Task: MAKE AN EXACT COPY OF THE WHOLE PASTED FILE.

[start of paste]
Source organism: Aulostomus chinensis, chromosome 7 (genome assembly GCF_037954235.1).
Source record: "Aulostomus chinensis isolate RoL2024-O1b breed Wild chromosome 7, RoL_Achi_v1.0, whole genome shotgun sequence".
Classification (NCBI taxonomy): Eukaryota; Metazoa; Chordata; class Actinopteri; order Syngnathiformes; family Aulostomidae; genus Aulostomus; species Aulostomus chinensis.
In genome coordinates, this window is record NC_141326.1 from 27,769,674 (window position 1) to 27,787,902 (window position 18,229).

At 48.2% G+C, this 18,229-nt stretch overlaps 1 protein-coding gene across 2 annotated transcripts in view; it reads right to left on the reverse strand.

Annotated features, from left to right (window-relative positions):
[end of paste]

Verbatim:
Source organism: Aulostomus chinensis, chromosome 7 (genome assembly GCF_037954235.1).
Source record: "Aulostomus chinensis isolate RoL2024-O1b breed Wild chromosome 7, RoL_Achi_v1.0, whole genome shotgun sequence".
Classification (NCBI taxonomy): Eukaryota; Metazoa; Chordata; class Actinopteri; order Syngnathiformes; family Aulostomidae; genus Aulostomus; species Aulostomus chinensis.
In genome coordinates, this window is record NC_141326.1 from 27,769,674 (window position 1) to 27,787,902 (window position 18,229).

At 48.2% G+C, this 18,229-nt stretch overlaps 1 protein-coding gene across 2 annotated transcripts in view; it reads right to left on the reverse strand.

Annotated features, from left to right (window-relative positions):